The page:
How To Take Great Photos Outdoors


Margie Anderson

Clowning around makes great photos too.

Everyone loves to show off their outdoor adventures: some hand their phones around at work, others post on Instagram or Facebook or Twitter, some print them out and frame them. Unfortunately, not everyone takes rockin' outdoor photos. If you want to wow your friends, there are a few basic things you should remember when you are taking photos outdoors.

Keep Your Lens Clean

Even if you're not shooting into the sun, water spots and fingerprints on your lens can make big blurry spots. Specks of dirt or mud will also show up as blurry marks. Even on your phone, you need to clean the lens before shooting. On a real camera, you should invest a few bucks in a UV lens that screws over the actual camera lens. That way, any scratches are not fatal - you can simply replace the scratched UV lens.

To clean the lens, first blow or brush away any loose dust with a very soft brush. Do NOT rub a dusty lens with a lens cloth – the dust will scratch the glass. Scratches show up on photos, especially if light hits the lens.

Microfiber Lens Cloth

Once you've gotten the loose dust off, use a microfiber lens cloth to clean the lens. You can breathe a fog on it if you need to, or even use a bit of water, but Modern Spartan Systems makes the best lens solution I've ever tried. Their Crystal Clear lens cleaner has been used commercially on high-value optics like cameras, night vision goggles, cockpits, and missile domes for years.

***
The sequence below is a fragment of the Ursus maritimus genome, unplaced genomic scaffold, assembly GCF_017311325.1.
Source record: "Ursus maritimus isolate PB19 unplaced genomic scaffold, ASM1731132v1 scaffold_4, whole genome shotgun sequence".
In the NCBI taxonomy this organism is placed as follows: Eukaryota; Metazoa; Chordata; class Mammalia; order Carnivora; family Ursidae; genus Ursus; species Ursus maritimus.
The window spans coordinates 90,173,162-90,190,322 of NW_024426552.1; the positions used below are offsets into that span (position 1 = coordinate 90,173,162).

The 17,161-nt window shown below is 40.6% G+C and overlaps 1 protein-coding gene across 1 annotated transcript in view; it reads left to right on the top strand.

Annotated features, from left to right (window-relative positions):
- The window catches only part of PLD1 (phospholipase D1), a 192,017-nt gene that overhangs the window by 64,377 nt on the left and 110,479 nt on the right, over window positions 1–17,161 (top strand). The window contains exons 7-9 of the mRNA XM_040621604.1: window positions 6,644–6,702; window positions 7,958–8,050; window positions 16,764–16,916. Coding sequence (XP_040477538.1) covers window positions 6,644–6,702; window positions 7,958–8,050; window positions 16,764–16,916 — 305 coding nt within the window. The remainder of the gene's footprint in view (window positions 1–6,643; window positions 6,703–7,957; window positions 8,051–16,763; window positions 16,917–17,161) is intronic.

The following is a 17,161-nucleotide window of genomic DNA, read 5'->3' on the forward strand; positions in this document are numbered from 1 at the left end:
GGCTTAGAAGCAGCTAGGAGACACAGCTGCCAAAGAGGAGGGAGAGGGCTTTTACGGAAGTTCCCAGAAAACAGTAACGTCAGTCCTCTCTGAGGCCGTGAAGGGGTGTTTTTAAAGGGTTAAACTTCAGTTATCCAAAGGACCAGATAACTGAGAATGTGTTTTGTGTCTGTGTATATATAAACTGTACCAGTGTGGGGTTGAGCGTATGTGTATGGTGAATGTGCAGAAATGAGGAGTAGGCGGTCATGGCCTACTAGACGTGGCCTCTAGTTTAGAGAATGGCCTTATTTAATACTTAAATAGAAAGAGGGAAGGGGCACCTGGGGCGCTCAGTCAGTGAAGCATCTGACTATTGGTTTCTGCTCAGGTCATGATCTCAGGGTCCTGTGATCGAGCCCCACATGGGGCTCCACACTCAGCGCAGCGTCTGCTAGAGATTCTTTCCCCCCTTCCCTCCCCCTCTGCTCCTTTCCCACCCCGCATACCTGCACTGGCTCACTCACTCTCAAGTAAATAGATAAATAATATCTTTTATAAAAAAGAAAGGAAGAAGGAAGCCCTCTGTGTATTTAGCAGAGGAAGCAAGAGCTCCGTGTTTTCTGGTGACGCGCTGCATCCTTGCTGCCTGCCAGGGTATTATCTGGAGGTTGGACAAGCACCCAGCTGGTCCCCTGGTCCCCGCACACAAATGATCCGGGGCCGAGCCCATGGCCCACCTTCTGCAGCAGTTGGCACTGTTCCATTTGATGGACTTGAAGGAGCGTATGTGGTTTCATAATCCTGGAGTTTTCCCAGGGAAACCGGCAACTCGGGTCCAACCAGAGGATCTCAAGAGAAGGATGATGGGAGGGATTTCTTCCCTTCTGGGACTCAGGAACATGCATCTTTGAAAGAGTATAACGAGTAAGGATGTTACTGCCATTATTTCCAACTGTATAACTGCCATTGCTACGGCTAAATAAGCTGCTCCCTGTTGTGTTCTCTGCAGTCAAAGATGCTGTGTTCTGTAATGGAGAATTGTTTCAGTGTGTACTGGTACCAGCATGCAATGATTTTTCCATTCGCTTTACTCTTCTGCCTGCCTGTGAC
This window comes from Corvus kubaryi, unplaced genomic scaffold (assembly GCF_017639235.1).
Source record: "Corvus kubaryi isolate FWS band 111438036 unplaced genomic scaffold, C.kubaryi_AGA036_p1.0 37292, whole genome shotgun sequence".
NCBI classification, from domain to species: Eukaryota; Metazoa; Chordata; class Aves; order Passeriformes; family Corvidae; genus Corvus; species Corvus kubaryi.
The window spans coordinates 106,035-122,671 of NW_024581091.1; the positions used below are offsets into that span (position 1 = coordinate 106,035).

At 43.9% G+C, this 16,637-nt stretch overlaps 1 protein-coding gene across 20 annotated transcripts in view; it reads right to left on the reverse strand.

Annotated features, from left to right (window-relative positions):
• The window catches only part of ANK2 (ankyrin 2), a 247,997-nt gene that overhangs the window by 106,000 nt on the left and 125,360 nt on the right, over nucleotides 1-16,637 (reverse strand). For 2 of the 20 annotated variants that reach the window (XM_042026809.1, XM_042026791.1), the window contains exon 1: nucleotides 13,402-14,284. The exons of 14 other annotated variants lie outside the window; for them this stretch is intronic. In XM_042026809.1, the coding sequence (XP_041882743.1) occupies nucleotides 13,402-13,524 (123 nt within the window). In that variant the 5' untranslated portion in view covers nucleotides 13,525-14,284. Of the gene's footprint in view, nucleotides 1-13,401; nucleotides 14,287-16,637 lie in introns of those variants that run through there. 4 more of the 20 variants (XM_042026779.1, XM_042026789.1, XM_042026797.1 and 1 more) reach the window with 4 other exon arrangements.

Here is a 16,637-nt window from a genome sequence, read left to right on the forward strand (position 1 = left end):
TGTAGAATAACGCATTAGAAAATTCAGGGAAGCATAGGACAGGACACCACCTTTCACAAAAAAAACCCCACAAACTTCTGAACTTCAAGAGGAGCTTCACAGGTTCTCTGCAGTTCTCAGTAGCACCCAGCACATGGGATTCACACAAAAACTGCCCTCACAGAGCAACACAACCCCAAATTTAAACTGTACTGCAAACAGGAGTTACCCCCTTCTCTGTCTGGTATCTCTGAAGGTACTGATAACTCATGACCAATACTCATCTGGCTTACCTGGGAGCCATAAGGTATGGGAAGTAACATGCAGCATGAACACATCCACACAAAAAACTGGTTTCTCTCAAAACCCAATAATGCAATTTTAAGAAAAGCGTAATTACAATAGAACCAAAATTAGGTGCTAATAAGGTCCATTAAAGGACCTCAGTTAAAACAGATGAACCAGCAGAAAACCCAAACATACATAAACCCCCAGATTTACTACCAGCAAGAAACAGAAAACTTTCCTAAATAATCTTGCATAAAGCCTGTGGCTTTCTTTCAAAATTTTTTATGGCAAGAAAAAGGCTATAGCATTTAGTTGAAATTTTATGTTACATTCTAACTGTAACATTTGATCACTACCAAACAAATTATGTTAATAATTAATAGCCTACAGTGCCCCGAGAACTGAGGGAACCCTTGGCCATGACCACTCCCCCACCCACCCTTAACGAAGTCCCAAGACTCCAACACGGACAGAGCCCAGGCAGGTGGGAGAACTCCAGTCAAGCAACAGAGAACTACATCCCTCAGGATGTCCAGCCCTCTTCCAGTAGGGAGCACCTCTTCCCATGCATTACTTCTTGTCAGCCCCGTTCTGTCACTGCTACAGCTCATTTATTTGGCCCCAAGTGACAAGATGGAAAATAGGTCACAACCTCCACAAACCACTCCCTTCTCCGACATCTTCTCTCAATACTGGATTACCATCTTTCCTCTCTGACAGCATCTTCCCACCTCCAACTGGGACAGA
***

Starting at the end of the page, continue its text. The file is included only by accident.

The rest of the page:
It cleans even fingerprints off and lays down a nano layer of polymers that protect the surface of the lens. It even refracts light so you get an even higher definition image. It won't damage the coatings or discolor, and it is also anti-fog. A little bottle will last you forever. Check it out at


Light is absolutely the most important thing for photos. Early morning and just before dusk are called the Golden Hours for good reason, and if you just want photos of landscapes or scenery, these are the prime time to take those photos. Usually, though, you want to take photos during the day when you're doing things.

Light is still your prime concern. Try not to shoot into the sun without shading your lens – it makes odd little light spots show in your photos. John often uses his hat to shade my lens when I can't avoid shooting toward the sun.

'Those Darn Hats'

When I took Trinity's graduation photos in the forest, I used a piece of white foam core board to reflect light onto her face while she was in the trees. You can shoot toward the sun when it is filtered by trees and leaves, but you don't want shadows on faces. This also works great for illuminating an angler's face under his hat brim. Those darn hats! Outdoors people love them, but they always cast a shadow over the face. Light them up!

If you're going to be on a boat all day, bring that foam core board. You can keep your camera in the shadow of the subject and use the board to reflect light from behind them onto their faces. It works great and you'll get well-lit subjects with no squinting.

Favorite Days Are Overcast

My favorite photo days are overcast. Clouds diffuse the light so that colors look great and there are no enormous dark and light contrasts, even at noon. However, the sky can look washed out on cloudy days. There is always give and take with photography.

Here in Arizona however, overcast days are few and far between. If you face a subject into the sun so that you can see his face, he's going to be squinting, plus sometimes the sun glares off other things, like any fish he might be holding. But if you face the camera into the sun you get the fish and the fisherman in shadow and that's not good either.